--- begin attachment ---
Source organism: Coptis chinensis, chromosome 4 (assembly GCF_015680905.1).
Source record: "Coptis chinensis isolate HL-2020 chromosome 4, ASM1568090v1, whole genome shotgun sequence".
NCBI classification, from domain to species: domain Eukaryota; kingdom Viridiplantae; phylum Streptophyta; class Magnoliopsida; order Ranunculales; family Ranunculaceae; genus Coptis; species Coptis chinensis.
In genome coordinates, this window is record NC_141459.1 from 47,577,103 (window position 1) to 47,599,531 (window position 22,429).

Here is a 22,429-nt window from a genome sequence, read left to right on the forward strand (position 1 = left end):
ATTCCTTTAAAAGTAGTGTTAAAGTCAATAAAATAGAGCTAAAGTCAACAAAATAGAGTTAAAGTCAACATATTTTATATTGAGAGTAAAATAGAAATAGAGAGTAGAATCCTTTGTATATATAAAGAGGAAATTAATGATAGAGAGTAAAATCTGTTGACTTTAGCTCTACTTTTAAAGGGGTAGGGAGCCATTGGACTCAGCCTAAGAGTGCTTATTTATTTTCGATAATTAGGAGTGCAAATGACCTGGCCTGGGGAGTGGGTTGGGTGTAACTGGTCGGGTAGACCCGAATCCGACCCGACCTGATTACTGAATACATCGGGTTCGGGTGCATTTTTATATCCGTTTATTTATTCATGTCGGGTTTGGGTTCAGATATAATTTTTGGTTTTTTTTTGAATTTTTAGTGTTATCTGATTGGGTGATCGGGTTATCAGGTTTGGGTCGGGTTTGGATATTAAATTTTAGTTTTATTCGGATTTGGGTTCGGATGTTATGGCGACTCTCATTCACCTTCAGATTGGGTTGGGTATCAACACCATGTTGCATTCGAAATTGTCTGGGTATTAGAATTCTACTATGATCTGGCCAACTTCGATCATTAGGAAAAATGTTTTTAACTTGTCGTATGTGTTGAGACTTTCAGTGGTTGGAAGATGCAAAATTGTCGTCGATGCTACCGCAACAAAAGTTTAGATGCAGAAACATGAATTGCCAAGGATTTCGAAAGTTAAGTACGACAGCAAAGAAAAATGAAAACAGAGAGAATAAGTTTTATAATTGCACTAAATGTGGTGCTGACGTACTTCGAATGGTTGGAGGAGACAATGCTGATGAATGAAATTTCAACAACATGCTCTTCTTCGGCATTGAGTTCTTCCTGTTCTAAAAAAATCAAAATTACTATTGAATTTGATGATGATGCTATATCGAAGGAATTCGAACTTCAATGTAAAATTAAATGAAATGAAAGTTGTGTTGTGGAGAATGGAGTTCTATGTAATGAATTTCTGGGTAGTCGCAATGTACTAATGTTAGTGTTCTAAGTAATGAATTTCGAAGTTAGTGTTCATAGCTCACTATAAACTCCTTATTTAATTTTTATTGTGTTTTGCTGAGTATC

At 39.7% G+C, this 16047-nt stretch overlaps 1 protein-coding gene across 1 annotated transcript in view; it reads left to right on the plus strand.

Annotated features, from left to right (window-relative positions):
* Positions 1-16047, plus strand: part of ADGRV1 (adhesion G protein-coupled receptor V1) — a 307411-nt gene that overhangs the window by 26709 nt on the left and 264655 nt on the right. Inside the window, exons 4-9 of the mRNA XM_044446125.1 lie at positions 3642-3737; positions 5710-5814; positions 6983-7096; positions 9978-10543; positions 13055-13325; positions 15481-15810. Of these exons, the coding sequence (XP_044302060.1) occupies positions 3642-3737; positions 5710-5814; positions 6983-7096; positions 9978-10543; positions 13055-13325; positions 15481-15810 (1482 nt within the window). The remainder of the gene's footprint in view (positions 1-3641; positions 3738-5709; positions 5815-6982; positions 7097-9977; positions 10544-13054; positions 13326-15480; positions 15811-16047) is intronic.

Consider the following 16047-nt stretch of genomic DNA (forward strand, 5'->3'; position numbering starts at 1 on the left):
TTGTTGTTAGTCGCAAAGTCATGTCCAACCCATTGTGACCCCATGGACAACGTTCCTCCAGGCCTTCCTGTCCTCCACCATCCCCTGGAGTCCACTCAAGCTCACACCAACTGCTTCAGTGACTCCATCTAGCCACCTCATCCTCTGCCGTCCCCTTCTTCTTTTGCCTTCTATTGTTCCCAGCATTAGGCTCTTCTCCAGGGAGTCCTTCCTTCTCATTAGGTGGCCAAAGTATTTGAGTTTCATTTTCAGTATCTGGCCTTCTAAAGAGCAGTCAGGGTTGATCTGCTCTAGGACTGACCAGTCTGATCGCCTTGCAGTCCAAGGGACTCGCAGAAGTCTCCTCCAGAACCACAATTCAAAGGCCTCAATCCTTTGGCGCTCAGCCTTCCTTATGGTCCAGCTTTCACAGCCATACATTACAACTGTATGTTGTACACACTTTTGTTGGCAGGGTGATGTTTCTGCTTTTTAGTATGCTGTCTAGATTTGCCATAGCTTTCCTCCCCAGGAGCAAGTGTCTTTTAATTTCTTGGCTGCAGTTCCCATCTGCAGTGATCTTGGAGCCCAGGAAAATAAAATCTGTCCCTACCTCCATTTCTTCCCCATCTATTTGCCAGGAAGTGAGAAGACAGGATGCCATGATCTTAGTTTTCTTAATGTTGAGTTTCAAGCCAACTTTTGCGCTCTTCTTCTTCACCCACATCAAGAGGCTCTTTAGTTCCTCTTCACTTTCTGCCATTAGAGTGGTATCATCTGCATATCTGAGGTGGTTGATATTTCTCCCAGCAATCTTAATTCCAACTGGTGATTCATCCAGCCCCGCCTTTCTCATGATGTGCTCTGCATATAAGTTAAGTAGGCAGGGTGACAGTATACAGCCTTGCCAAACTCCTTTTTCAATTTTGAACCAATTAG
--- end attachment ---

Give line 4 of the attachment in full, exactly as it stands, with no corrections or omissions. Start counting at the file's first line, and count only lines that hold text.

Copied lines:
In genome coordinates, this window is record NC_141459.1 from 47,577,103 (window position 1) to 47,599,531 (window position 22,429).